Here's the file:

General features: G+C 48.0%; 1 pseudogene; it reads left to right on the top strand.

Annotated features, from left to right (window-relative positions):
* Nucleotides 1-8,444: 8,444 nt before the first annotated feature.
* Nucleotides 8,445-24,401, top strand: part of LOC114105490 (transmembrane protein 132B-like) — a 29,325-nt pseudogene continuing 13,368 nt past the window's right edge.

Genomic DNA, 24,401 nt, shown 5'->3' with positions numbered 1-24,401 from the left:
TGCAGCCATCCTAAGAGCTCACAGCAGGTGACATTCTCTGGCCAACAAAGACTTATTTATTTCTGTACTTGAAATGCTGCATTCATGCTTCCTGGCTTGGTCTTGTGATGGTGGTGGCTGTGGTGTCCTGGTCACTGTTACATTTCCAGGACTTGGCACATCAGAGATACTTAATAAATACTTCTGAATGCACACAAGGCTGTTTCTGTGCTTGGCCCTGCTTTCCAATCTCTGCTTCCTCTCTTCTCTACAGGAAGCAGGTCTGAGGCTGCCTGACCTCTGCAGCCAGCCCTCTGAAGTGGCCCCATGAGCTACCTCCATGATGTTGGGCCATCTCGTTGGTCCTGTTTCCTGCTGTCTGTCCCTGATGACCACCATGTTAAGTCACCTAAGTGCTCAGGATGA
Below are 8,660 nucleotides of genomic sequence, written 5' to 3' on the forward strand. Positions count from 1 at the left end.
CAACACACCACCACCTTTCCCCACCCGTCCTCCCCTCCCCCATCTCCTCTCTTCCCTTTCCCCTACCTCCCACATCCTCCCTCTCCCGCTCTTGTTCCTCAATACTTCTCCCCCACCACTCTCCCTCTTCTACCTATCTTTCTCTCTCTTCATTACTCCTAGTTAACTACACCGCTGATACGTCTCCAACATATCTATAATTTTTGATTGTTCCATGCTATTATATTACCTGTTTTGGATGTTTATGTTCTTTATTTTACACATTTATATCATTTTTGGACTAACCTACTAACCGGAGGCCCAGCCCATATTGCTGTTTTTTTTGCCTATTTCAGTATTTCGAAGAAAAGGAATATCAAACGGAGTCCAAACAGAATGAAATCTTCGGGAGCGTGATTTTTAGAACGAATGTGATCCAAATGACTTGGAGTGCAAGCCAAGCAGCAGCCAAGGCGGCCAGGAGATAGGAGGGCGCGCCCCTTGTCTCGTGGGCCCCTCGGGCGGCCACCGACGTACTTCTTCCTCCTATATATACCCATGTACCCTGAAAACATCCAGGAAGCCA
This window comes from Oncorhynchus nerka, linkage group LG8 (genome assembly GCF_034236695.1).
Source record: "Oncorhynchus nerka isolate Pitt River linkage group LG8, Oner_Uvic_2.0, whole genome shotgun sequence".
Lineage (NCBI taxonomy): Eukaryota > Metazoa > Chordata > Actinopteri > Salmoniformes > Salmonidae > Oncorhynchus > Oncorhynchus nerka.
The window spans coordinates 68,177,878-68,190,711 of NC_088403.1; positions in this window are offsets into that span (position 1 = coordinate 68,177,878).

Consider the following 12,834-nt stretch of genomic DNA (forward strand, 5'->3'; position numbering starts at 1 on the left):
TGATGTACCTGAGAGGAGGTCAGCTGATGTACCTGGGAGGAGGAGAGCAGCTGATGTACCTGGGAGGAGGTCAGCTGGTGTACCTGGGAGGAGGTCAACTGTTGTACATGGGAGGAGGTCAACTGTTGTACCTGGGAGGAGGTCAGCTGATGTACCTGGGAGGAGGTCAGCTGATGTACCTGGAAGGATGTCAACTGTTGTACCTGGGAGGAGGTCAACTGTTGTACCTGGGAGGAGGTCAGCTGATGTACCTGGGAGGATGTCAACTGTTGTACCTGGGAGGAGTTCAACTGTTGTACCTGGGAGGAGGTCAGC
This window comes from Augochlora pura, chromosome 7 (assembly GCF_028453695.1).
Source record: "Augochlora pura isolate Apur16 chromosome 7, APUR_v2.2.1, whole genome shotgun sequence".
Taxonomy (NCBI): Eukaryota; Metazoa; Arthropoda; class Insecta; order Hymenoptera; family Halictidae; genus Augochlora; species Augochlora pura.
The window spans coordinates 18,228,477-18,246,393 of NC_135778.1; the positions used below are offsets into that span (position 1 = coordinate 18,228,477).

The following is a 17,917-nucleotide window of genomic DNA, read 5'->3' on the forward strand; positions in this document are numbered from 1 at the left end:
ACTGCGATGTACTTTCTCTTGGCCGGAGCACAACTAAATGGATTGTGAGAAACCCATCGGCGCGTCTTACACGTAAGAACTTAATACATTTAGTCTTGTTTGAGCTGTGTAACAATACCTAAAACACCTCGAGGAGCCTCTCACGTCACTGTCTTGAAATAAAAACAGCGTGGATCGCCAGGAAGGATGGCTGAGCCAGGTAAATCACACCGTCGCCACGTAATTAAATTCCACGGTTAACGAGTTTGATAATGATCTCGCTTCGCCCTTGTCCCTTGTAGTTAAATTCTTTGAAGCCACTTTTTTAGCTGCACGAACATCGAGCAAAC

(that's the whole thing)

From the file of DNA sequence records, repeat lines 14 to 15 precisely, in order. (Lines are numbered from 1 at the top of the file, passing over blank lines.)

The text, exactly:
TGATGTACCTGAGAGGAGGTCAGCTGATGTACCTGGGAGGAGGAGAGCAGCTGATGTACCTGGGAGGAGGTCAGCTGGTGTACCTGGGAGGAGGTCAACTGTTGTACATGGGAGGAGGTCAACTGTTGTACCTGGGAGGAGGTCAGCTGATGTACCTGGGAGGAGGTCAGCTGATGTACCTGGAAGGATGTCAACTGTTGTACCTGGGAGGAGGTCAACTGTTGTACCTGGGAGGAGGTCAGCTGATGTACCTGGGAGGATGTCAACTGTTGTACCTGGGAGGAGTTCAACTGTTGTACCTGGGAGGAGGTCAGC
This window comes from Augochlora pura, chromosome 7 (assembly GCF_028453695.1).